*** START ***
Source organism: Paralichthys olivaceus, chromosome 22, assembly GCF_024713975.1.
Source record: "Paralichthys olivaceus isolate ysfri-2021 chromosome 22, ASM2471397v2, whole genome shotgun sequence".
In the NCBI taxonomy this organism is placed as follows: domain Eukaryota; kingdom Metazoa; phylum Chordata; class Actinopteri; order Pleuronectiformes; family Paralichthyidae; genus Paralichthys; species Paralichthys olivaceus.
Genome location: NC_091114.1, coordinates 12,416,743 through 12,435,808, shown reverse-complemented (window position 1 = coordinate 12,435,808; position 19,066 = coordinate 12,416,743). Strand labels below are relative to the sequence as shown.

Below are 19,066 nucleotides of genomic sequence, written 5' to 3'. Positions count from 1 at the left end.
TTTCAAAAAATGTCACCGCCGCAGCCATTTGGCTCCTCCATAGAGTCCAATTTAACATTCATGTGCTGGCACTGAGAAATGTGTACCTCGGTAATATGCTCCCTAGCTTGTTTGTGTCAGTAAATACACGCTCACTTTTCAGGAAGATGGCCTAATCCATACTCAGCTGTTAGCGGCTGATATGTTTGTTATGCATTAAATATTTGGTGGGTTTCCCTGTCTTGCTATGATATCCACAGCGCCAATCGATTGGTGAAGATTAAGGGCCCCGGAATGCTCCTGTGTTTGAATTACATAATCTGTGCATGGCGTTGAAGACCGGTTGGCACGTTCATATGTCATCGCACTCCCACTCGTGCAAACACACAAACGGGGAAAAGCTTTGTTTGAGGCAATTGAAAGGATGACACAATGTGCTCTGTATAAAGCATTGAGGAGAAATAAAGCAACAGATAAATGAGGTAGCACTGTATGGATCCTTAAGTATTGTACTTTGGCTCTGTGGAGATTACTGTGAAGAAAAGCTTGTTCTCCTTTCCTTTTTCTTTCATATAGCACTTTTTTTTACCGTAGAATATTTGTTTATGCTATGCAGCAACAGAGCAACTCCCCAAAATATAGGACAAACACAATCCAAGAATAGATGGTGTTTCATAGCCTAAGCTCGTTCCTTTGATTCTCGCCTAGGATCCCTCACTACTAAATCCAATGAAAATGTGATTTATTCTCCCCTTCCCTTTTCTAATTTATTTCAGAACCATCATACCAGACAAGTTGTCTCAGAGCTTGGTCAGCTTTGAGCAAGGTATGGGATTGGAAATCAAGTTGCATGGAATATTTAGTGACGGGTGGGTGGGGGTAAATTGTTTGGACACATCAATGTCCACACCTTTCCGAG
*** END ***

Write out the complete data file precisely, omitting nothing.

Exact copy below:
Source organism: Paralichthys olivaceus, chromosome 22, assembly GCF_024713975.1.
Source record: "Paralichthys olivaceus isolate ysfri-2021 chromosome 22, ASM2471397v2, whole genome shotgun sequence".
In the NCBI taxonomy this organism is placed as follows: domain Eukaryota; kingdom Metazoa; phylum Chordata; class Actinopteri; order Pleuronectiformes; family Paralichthyidae; genus Paralichthys; species Paralichthys olivaceus.
Genome location: NC_091114.1, coordinates 12,416,743 through 12,435,808, shown reverse-complemented (window position 1 = coordinate 12,435,808; position 19,066 = coordinate 12,416,743). Strand labels below are relative to the sequence as shown.

Below are 19,066 nucleotides of genomic sequence, written 5' to 3'. Positions count from 1 at the left end.
TTTCAAAAAATGTCACCGCCGCAGCCATTTGGCTCCTCCATAGAGTCCAATTTAACATTCATGTGCTGGCACTGAGAAATGTGTACCTCGGTAATATGCTCCCTAGCTTGTTTGTGTCAGTAAATACACGCTCACTTTTCAGGAAGATGGCCTAATCCATACTCAGCTGTTAGCGGCTGATATGTTTGTTATGCATTAAATATTTGGTGGGTTTCCCTGTCTTGCTATGATATCCACAGCGCCAATCGATTGGTGAAGATTAAGGGCCCCGGAATGCTCCTGTGTTTGAATTACATAATCTGTGCATGGCGTTGAAGACCGGTTGGCACGTTCATATGTCATCGCACTCCCACTCGTGCAAACACACAAACGGGGAAAAGCTTTGTTTGAGGCAATTGAAAGGATGACACAATGTGCTCTGTATAAAGCATTGAGGAGAAATAAAGCAACAGATAAATGAGGTAGCACTGTATGGATCCTTAAGTATTGTACTTTGGCTCTGTGGAGATTACTGTGAAGAAAAGCTTGTTCTCCTTTCCTTTTTCTTTCATATAGCACTTTTTTTTACCGTAGAATATTTGTTTATGCTATGCAGCAACAGAGCAACTCCCCAAAATATAGGACAAACACAATCCAAGAATAGATGGTGTTTCATAGCCTAAGCTCGTTCCTTTGATTCTCGCCTAGGATCCCTCACTACTAAATCCAATGAAAATGTGATTTATTCTCCCCTTCCCTTTTCTAATTTATTTCAGAACCATCATACCAGACAAGTTGTCTCAGAGCTTGGTCAGCTTTGAGCAAGGTATGGGATTGGAAATCAAGTTGCATGGAATATTTAGTGACGGGTGGGTGGGGGTAAATTGTTTGGACACATCAATGTCCACACCTTTCCGAG